Conclusion: Before Sandy Bridge and Ivy Bridge, overclocking your CPU involved changing half a dozen settings to try to obtain the highest clock speed. This was because there were so many different ways to obtain your maximum frequency; things were a bit complicated even if you are an experienced computer enthusiast.
Summary: So obviously my overclocking experiences with the Intel DZ77GA-70K weren't the best. So how do I feel about the board overall? Well I have mixed feelings about it. I think the wireless / bluetooth adapter isn't very good. Intel should have integrated one of its own WiFi controllers. Then again that's something I could leave in the box, and these are cheap as an add-in so I won't count it against Intel too much.
Summary: We'll be taking a look at one of Intel's motherboards today, specifically the Intel DZ77GA-70K which is part of its Extreme Motherboard series. How can you tell it's an extreme motherboard? Why it has a skull on it of course! All kidding aside there is more to the DZ77GA-70K than just marketing.
"Roads End" and "Gasper": Intel DZ77RE-75K and Intel DZ77GA-70K LGA 1155 Mainboards Review
12 July 2012
Summary: Both these mainboards belong to the “Extreme” series. The major distinguishing feature of the top model is support of the Thunderbolt interface. Besides, both boards have new Intel Visual BIOS. They boast extensive functionality, work stably in nominal mode and even support overclocking. However, they are not completely issue-free, which may cast a shadow over the initial rosy impression from these boards.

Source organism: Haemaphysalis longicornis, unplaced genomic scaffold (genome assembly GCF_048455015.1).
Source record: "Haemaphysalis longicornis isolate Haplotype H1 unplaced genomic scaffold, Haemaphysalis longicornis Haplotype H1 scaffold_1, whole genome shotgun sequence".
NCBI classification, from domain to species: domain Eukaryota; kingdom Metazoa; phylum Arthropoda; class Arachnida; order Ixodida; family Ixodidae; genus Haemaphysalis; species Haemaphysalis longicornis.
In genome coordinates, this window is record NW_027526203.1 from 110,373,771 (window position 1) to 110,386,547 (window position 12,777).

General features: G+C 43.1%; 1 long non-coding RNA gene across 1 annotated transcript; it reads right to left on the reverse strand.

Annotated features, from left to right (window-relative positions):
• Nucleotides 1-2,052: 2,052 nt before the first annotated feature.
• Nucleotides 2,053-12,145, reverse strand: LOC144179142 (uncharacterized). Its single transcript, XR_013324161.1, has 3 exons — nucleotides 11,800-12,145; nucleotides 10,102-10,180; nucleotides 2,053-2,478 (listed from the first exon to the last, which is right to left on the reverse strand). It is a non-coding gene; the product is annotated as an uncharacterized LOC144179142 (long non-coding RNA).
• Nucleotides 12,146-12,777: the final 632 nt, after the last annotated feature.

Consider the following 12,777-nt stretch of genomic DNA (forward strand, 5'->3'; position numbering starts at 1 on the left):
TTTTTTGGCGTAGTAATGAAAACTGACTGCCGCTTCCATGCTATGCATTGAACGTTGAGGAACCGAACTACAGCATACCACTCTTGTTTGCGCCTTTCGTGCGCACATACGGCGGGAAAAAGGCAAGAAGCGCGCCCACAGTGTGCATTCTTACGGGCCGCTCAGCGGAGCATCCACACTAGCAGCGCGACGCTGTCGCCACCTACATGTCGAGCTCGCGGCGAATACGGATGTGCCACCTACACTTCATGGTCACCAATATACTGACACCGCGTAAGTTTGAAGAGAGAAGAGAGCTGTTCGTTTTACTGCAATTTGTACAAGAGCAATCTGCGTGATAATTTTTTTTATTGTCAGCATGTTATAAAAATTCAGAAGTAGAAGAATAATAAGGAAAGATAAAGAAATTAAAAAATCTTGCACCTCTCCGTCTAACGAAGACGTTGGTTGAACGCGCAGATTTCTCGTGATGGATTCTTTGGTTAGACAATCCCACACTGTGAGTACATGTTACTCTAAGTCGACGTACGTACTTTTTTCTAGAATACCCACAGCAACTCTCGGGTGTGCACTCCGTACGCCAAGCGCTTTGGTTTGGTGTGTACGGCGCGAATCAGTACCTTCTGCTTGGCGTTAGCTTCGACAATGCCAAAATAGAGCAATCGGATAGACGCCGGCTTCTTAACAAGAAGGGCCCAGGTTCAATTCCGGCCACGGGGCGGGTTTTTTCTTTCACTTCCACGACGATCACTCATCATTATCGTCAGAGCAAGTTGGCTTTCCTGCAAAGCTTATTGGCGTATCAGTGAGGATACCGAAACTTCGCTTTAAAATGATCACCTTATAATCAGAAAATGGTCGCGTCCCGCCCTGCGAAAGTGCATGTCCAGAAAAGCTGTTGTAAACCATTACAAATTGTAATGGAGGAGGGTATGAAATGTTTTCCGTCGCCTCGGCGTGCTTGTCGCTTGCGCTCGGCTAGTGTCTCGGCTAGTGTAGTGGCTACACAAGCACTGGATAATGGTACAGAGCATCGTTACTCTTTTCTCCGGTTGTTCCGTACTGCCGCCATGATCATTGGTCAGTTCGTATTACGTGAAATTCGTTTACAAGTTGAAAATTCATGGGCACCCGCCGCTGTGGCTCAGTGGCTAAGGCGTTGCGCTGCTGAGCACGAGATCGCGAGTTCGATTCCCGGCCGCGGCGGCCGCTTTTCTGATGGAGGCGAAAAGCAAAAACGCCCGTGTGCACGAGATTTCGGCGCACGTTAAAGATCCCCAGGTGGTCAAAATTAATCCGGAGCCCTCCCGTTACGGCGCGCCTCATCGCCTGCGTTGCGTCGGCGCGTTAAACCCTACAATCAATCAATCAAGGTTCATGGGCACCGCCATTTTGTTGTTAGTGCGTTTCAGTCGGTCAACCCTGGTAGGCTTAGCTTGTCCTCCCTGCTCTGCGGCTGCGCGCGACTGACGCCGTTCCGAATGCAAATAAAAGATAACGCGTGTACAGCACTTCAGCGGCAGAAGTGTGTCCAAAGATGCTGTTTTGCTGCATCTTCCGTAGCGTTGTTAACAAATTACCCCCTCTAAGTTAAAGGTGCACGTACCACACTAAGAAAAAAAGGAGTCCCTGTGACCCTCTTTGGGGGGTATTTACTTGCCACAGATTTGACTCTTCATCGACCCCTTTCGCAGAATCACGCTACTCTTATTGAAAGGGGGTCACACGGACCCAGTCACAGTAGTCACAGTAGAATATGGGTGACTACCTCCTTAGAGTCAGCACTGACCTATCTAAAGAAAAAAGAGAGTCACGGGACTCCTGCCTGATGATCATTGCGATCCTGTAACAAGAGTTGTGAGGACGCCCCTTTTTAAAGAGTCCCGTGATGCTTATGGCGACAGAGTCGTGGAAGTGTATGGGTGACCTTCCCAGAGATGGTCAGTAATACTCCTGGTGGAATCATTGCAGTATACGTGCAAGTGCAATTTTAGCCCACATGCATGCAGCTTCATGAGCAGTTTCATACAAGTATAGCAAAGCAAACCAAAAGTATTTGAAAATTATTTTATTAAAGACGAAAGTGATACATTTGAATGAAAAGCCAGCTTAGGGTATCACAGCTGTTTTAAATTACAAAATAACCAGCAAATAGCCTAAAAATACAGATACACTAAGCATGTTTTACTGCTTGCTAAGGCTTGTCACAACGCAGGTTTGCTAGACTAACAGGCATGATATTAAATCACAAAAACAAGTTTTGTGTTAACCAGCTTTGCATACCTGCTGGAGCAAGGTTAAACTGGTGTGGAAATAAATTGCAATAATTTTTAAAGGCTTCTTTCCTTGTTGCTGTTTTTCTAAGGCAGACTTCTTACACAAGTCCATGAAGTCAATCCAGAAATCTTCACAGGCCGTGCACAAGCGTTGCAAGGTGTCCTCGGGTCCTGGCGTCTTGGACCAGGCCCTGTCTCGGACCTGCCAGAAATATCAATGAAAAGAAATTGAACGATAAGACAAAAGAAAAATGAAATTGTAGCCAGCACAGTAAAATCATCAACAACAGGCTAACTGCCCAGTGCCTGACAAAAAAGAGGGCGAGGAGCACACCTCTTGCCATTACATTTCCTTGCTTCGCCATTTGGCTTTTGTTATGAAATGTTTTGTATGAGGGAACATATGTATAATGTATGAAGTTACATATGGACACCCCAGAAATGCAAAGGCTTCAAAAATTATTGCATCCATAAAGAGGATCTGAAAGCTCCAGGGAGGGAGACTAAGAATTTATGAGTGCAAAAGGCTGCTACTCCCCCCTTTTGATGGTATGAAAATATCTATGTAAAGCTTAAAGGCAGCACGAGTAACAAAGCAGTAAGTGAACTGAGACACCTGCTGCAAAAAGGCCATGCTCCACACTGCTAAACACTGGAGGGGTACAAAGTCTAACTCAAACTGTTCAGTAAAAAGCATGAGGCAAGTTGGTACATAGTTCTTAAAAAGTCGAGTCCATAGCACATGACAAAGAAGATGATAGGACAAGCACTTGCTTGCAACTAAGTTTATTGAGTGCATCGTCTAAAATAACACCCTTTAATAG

Conclusion: With the Intel DZ77GA-70K I really didn’t know what to expect when going in. I know my last few experiences with Intel board have been great. But it’s still always hard to get the old non overclockable boards out of your head. The DZ77GA-70K is an impressive board packed full of features including total of 8 SATA connections. The black PCB along with blue highlights gives the board a stylish look to go along with its great feature set.
Conclusion: That being said, it’s not the perfect board for everyone. If you are looking to install three video cards or plan to connect more than one monitor without a dedicated graphics card, you’ll find more capable options elsewhere. But for most folks looking to build a cutting-edge system for gaming, multimedia, or other performance-centric uses (and hoping not to have to splash out for a board that costs more than the leading Ivy Bridge chip), the DZ77GA-70K is a superb...
Pros: Excellent selection of slots and ports, Easily overclockable, Superb graphical BIOS design, Consumer IR connector
Conclusion: IMPORTANT: Although the rating and final score mentioned in this conclusion are made to be as objective as possible, please be advised that every author perceives these factors differently at various points in time. While we each do our best to ensure that all aspects of the product are considered, there are often times unforeseen market conditions and manufacturer changes which occur after publication that could render our rating obsolete.
Pros: USB 3.0 hub design adds 3.0 ports without using PCI-E lanes, BIOS to die for, PLX Technologies chip makes the best of the PCI-E lanes you have, On-board WiFi and Bluetooth, POST sequence LEDs enable easy diagnosis of POST problems
Cons: Still not feature-competitive as it could be, PCI slots? Really?, Clunky Bluetooth module
Summary: The Z77 chipset brings a few new features to Intel's lineup and while it all seems impressive on paper, in reality it's an incremental upgrade. The update to PCI Express 3.0 is the most substantial change, but even gamers with the latest top-of-the-line GPUs won't see any benefit from the extra bandwidth. The long awaited native USB 3.0 controller performs as well as third party solutions, so there's no difference aside from the shedding of an extra chip on the PCB.
Excerpt: This week, Intel just launched their new 7 Series line of motherboards and chipsets in preparation for the arrival of 3rd-generation Core processors later this month. These include first- and third-party offerings based on the H77 (mainstream), Z75 (performance), and Z77 (enthusiast) chipsets, made specifically to pair with the new Ivy Bridge CPUs with built-in graphics capabilities.